posted on Mar, 25 2004 @ 11:57 AM
I read a book last year, "The Puzzle of Ancient Man" by Donald Chittick. Here's his basic summary of explaining all kinds of discrepancies in
archaelogy with the Bible.
He starts off with a sort of reverse understanding of human developement. We usually see humans as starting off dumb and using simple tools -- "ug
ug" says the caveman, that motif. The author posits that mankind was extraordinary back in the day. Lifespans reached into the 900's. In Genesis,
it states that man before the flood could basically think it up and it was possible. Their limit was their imagination.
But gradually as time wore on, especially after the flood, mankind got kinda, well, dumber. Perhaps knowledge on some topics increased, but overall
our POTENTIAL decreased.
So this is why we see so many glorious and amazing architecture pre-flood. Then after the flood, God commands mankind to spread out and repopulate
the earth. Many do and they start many different cultures around the world. Then Nimrod defies those orders and builds Babel. We usually think of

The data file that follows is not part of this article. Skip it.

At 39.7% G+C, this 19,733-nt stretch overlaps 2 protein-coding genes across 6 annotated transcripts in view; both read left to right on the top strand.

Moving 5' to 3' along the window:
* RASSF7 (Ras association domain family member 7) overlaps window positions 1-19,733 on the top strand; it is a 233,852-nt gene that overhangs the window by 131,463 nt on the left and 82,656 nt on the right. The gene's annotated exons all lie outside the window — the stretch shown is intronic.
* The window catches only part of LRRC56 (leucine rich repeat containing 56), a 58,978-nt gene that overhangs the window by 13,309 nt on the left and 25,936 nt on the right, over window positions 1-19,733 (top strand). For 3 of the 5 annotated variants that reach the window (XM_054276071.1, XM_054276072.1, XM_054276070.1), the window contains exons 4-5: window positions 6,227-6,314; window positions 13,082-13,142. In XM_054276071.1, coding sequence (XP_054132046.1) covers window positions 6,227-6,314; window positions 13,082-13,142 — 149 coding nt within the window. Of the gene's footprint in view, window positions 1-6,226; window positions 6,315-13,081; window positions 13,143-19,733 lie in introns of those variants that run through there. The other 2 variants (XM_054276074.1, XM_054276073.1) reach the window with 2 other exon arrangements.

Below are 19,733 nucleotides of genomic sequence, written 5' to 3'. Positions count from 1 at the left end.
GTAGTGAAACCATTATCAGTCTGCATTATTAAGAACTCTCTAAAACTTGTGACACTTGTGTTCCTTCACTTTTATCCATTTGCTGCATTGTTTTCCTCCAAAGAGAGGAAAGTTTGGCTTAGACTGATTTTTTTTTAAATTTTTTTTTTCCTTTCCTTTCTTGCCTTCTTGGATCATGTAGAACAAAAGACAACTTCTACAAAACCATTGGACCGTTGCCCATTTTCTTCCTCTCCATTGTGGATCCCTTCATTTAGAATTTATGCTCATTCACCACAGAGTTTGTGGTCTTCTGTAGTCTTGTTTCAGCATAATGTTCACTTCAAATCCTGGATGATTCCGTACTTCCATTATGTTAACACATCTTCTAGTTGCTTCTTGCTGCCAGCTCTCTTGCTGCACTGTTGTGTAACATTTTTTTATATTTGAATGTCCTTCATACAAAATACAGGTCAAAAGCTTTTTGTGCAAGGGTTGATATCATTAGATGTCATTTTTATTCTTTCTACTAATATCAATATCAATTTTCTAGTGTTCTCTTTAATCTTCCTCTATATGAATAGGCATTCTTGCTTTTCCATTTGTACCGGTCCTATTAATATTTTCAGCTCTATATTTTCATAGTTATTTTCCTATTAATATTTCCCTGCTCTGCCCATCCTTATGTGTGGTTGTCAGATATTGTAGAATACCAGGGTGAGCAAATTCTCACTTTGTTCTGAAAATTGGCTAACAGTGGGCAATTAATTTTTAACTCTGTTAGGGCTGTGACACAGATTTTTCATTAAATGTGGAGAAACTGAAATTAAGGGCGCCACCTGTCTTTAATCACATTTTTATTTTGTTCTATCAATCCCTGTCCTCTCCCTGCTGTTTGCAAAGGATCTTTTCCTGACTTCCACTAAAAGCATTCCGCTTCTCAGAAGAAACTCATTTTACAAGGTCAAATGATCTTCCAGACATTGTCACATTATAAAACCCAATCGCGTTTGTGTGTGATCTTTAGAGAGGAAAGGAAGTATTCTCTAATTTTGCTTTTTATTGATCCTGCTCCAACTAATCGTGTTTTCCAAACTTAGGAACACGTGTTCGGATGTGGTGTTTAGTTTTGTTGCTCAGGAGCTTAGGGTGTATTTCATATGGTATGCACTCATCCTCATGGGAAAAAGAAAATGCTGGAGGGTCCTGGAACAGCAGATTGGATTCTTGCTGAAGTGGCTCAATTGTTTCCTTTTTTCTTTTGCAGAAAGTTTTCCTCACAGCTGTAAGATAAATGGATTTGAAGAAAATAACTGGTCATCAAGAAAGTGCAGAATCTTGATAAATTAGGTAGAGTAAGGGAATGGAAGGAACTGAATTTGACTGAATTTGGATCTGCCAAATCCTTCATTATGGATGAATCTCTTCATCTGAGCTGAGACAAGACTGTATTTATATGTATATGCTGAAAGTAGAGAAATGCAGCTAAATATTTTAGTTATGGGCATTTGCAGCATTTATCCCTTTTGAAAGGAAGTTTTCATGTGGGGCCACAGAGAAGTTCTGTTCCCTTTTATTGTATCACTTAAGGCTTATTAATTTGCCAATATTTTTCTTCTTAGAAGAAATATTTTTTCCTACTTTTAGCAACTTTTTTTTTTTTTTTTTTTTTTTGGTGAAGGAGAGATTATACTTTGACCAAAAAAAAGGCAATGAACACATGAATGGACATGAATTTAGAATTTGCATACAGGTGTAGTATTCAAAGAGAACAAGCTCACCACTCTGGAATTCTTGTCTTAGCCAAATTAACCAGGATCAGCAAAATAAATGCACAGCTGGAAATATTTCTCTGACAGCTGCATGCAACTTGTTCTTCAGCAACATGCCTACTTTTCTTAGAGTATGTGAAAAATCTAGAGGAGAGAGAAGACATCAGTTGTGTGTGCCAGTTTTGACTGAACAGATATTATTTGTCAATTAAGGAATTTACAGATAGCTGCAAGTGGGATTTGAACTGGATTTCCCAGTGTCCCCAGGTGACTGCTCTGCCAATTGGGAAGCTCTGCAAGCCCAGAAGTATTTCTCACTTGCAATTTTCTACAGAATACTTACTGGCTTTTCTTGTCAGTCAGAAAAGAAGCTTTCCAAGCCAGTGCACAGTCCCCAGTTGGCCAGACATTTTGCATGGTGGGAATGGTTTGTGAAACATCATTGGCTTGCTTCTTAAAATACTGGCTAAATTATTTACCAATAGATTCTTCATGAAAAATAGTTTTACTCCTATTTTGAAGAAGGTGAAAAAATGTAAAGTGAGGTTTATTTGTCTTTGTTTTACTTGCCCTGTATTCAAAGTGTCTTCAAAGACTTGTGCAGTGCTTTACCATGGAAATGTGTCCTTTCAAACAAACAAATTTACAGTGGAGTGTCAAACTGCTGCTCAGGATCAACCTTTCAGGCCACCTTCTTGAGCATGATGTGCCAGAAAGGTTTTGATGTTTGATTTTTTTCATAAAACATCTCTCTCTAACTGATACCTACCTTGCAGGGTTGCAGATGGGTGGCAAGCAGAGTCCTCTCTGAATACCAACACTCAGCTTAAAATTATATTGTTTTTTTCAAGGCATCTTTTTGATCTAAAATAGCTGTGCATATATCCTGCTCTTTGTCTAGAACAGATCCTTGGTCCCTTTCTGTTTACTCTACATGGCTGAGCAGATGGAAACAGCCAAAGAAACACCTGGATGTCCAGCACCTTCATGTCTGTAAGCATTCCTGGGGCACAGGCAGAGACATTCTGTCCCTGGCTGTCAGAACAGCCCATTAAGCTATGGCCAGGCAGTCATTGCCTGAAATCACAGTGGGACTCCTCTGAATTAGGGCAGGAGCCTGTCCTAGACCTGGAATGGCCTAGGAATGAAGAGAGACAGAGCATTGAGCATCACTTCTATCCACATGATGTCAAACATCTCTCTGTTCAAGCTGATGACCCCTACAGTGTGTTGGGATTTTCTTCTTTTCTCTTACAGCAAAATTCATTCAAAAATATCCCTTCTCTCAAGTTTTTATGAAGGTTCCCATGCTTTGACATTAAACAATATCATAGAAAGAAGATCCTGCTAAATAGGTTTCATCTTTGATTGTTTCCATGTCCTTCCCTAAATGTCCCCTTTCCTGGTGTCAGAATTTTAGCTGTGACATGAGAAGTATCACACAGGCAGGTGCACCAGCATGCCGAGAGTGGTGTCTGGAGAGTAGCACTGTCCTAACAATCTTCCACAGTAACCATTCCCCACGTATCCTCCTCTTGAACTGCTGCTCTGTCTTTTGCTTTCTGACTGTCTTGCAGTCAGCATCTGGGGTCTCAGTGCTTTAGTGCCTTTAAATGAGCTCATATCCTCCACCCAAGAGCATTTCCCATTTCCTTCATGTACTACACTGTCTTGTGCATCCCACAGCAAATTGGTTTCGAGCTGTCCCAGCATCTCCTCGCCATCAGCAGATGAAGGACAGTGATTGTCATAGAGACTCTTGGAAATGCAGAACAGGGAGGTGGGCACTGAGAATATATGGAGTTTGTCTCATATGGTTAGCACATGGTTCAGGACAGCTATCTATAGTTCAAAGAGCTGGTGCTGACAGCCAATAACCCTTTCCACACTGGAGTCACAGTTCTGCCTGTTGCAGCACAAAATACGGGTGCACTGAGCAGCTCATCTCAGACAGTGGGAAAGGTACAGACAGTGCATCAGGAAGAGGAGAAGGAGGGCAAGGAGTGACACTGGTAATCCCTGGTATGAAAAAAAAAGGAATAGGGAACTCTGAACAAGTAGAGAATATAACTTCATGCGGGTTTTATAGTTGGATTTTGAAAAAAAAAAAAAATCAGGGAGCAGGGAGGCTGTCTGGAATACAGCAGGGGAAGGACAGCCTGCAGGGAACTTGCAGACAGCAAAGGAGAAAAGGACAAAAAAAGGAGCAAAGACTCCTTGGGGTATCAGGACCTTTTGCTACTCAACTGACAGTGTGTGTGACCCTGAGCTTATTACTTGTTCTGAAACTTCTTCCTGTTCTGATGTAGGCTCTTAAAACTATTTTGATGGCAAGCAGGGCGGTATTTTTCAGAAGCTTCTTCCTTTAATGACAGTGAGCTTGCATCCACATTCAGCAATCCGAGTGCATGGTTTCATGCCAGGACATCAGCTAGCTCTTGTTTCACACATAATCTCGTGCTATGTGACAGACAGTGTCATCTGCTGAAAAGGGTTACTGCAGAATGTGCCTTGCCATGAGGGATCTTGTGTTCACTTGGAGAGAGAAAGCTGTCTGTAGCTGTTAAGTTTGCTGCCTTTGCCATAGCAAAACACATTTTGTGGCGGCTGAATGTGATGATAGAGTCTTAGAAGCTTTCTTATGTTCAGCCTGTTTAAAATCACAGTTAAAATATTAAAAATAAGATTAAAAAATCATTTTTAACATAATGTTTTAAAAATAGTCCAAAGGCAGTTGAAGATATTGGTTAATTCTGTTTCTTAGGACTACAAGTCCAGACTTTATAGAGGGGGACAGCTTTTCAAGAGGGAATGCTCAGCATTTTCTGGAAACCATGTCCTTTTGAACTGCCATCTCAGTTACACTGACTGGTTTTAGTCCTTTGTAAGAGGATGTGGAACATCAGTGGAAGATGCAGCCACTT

Babel as being a great tower but the author explains that the hebrew word used can just as easily mean something to gaze at the stars ("reach the
heavens" has new meaning). That culture, we have discovered, had strong astrologic and astronomic interests. It comes as no suprise that when God
dispersed everyone from Babel that all the new civiliazations that sprouted up all over the world, from the Chinese to the Incas and Maya, all had a
strong interest in astronomy and astrology. Also its why we see pyramids in those places.
I don't recall specifically whom he said built the pyramids, but I think he theorized that perhaps Adam and early mankind built it (perhaps the size
of the covenant was divined to the architects of the time?).
What we do discover is that the Giza pyramids were the first ones built. Usually you'd expect the grandest to be the final ones built and the crude
ones first. You'd expect a shack to be built by a civilization before a skyscraper. But that's not what we see in Egypt. It seems that the
smaller ones are the ones that have more definitive culturally egyptian purpose, use and design. Seems they maybe copied the pre-flood folks without
the capacity to mirror their grandure and genius.
There's a LOT more to what he says and I STRONGLY recommend reading the book -- it's a quick but intelligent read.
Hope this all helped.